With dedicated QStrain software (Version 2.0, Medis BV, Leiden, The Netherlands), FT was used to track tissue voxel motion on cine CMR images in deriving LA longitudinal strain and SR in both 2- and 4-chamber views. In each view, the LA endocardial contour was manually drawn when the atrium was at its minimum volume after atrial contraction. The length of the contour was then partitioned into a series of 48 evenly spaced points. Automatic contour tracking was then performed by tracking each single point based on a hierarchical algorithm that combined 1- (1D) and 2-dimensional (2D) tracking [11]. Manual contour adjustments were made at the frame when the LA volume was maximal. The LV end-diastolic and end-systolic phases coincide with the minimum and maximum LA volume phases with 30/40 cardiac frames per cycle that was employed in the cine CMR acquisition in this study. Tracking was repeated for three times and global LA longitudinal strain and SR measurements were averaged across all three repetitions in both 2- and 4-chamber views. Figure 1 (left column) shows a representative example of the LA tracking in the 2- and 4-chamber views and the strain data (i.e. the endocardial global longitudinal strain (GLS)). SR results were then obtained by taking the first-order derivative of the strain curve.
Fig. 1
Fig. 1

Left atrial (LA) strain and strain rate measurement in 4- and 2-chamber views. Left figures show an example of LA feature tracking and strain and strain rate profiles (Endo GLS: endocardial global longitudinal strain). Right figures show the fast long-axis strain and strain rates. White squares denote the three anatomical reference points that were tracked automatically throughout the cardiac cycle. D is the distance between the left atrioventricular junction and the user-defined point at the mid posterior LA wall on standard CMR 4-chamber (denoted as Dseptal and Dlateral) and 2-chamber (denoted as Danterior and Dinferior) views. Fast strain was derived from time variation of distance D. Strain rate was then obtained by taking the first-order derivative of the strain curve. The fast strain and strain rate curves on the right side are based on averaging the results from septal and lateral walls for 4-chamber view and from anterior and inferior walls for 2-chamber view, respectively. Reservoir strain (εs) and strain rate (SRs) correspond to reservoir function. Conduit strain (εe) and strain rate (SRe) correspond to conduit function. Booster strain (εa) and strain rate (SRa) correspond to booster pump function. Details see text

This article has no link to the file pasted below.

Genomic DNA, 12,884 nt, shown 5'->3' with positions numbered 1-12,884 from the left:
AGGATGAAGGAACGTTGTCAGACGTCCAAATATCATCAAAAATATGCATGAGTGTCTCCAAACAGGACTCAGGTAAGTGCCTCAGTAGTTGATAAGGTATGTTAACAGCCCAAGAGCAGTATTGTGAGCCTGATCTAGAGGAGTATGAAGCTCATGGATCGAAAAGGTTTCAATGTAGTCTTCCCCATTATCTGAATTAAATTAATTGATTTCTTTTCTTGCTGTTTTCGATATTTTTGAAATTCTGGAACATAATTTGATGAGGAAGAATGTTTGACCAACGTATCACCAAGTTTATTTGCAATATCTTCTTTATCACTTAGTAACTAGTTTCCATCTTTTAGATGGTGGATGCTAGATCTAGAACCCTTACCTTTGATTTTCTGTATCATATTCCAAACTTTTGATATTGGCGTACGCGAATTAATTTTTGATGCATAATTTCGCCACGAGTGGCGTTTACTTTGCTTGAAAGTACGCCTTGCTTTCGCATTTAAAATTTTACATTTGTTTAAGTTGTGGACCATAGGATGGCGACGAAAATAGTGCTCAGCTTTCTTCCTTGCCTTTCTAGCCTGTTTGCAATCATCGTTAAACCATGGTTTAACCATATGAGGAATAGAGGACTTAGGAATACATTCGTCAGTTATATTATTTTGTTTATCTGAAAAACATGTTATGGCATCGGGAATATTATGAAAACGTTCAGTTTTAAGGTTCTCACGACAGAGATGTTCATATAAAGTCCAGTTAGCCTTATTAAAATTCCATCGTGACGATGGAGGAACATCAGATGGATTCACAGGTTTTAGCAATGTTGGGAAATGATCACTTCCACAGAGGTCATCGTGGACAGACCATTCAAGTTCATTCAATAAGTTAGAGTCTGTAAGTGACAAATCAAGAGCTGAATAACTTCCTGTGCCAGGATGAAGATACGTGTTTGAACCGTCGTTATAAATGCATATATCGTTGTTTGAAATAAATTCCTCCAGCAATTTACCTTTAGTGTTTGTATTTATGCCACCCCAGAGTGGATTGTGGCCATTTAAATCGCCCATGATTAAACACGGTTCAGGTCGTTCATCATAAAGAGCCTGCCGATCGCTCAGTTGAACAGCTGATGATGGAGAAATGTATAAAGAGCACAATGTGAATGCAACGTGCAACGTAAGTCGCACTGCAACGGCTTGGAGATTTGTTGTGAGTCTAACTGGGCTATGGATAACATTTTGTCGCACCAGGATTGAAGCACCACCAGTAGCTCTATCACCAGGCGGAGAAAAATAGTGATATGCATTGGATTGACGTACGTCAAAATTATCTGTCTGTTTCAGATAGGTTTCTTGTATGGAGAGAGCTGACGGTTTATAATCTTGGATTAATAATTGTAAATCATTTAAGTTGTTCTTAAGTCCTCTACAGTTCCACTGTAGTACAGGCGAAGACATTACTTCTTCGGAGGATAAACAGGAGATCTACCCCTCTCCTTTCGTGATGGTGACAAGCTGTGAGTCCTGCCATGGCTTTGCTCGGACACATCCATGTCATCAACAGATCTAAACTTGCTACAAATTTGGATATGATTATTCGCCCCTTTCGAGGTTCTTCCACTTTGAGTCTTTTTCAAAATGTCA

Fast long-axis strain

Long-axis strain was assessed by automatically tracking the distance (D) between the left atrioventricular junction and a user-defined point at the mid posterior LA wall on standard CMR 2- and 4-chamber views (Fig. 1 right column). The atrioventricular junctions were selected as the mitral valve insertion points at the septal and lateral borders of the annulus on the 4-chamber view, and the anterior and inferior annular insertion points on the 2-chamber view [1215]. The mid-point of posterior LA wall was defined as the intersection point of the LA posterior wall and the LA long-axis (the length of which is used for estimating the LA volume based on area-length formula) [16]. The tracking system in this study used the method of template matching [17]. Briefly, a small square (called mask) was manually drawn in the LV end-diastole frame containing the anatomical point of interest (white squares in Fig. 1 right column), and automatically tracked within a search region that was coincident with the mask and automatically selected by the program in the target frame, typically the next temporal frame in the cardiac cycle. A correlation map was produced using template matching algorithm based on normalized cross correlation, in which the point with highest correlation coefficient indicated the location of the best match. This point was used to update the mask in the target frame and the same procedure was automatically executed iteratively for all subsequent frames over the cardiac cycle. The point tracking was semi-automatic with mask selection in the initial frame as the only user input. Technical details including the processing parameters can be found in our prior study [14].